Fall is my favorite time of year. I love the biting crispness of the air and pulling out sweaters, scarves, and boots. I love the colors of the leaves turning and the excitement of Holiday Season arriving. But, most of all, I love pumpkins!
From September 1st on, my best friend listens every morning as I place my order. “Hello! I’d like a medium coffee with two pumps of pumpkin. Thank You!!!” I, personally, don’t favor the sweet and creamy latte versions but love the little touch in my regular dark roast. Now, I’m not quite sure if my obsession would continue if pumpkin was available all year – and, let’s face it – with today’s food system, it can be. It is a special treat that I wait for and the anticipation makes it even more scrumptious.
In all actuality, pumpkin spice lattes have absolutely NO pumpkin in them. As Americans, I believe we are more in love with pumpkin spice mix. All spice mixes have variations, but a basic recipe is:
1/3 c. ground cinnamon
1 Tbsp. ground ginger
1 Tbsp. ground nutmeg
1½ tsp. ground cloves
1½ tsp. ground allspice
Some omit the allspice or substitute the nutmeg for mace or the ginger for cardamom (although, I think the latter makes it have a chai feel.) I do love these spices and use this mix in many recipes that call for just cinnamon, but I really love pumpkin in all its forms. If actual pumpkins are hard for you to find, they can be substituted with most winter squashes.
When I thought about writing a post on pumpkins, I realized it would take me way too long for just one post. Because I love this vegetable and wanted to include some recipes, I decided to break it out into 3 more posts. The first will be a couple twists on classic sweet dessert recipes. The second will be with savory options and flavor profiles. Finally, the third will round us out with drinks and cocktails (including a latte recipe with real pumpkin!)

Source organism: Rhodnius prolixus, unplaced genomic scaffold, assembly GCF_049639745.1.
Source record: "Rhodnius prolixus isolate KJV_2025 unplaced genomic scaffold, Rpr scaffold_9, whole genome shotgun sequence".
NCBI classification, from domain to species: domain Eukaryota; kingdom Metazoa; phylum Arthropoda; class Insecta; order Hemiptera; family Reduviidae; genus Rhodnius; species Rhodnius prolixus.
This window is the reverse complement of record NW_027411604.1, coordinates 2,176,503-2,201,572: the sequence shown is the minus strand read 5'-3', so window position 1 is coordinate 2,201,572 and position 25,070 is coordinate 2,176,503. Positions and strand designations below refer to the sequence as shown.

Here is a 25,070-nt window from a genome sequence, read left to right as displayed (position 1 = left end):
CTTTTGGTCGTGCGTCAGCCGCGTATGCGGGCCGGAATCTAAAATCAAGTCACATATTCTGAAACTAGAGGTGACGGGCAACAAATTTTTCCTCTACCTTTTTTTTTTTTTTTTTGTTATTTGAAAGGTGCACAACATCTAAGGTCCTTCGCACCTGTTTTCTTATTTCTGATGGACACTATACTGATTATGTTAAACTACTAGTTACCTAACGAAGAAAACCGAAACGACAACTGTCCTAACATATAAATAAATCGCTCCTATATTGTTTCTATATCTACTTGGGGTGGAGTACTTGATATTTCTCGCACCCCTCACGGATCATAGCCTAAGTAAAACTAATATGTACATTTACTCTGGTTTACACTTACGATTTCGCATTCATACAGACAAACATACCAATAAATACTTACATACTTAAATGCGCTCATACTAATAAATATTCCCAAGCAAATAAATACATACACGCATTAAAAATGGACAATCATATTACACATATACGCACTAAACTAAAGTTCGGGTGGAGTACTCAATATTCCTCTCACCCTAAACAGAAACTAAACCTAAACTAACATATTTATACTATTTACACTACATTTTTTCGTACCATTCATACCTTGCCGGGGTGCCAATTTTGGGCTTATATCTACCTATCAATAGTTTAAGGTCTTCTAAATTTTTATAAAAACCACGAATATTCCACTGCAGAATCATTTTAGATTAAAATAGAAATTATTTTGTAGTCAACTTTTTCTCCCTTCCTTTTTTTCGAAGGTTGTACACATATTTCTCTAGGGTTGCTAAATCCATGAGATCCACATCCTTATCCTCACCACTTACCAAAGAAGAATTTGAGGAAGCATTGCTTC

Although using canned pumpkin is always an option, the best end product will happen if you make your own pumpkin puree. This is the time to make this in bulk and freeze for later use.
The first step is choosing a great pumpkin. Most pumpkins used for jack-o-lanterns are easy to find but are mostly hollow and very stringy. Heirloom pumpkins have amazing flavor and can be found at many farmer’s markets. In general, baking pumpkins are smaller than 10lbs. and are often labeled “pie pumpkins”. Some good varieties to look for are Sugar Pumpkins, Baby Pam, Autumn Gold, and Cinderella (sometimes called Fairytale Pumpkins and perfect to use in decorations, too.)
Now, making the puree is easier than it seems. Remove the stem and cut the pumpkin in half. For larger pumpkins, you may need to use a cleaver and mallet. Scoop out the seeds and fibers. (Save the seeds for roasting) Lay the pumpkins cut side down on a sheet pan. I like to line mine with parchment paper to prevent sticking. Roast it at 400º degrees F for about 30-45 minutes until a paring knife can be inserted easily in several places. Remove from the pan and cool. Scoop out the roasted flesh and puree in a food processor. For extra richness, transfer this puree to a sauté pan and cook, stirring constantly, over medium heat to cook off some of the water. Be careful not to burn. Although this last step is not necessary, it will make a huge difference. If not using within a week, freeze for up to 3 months.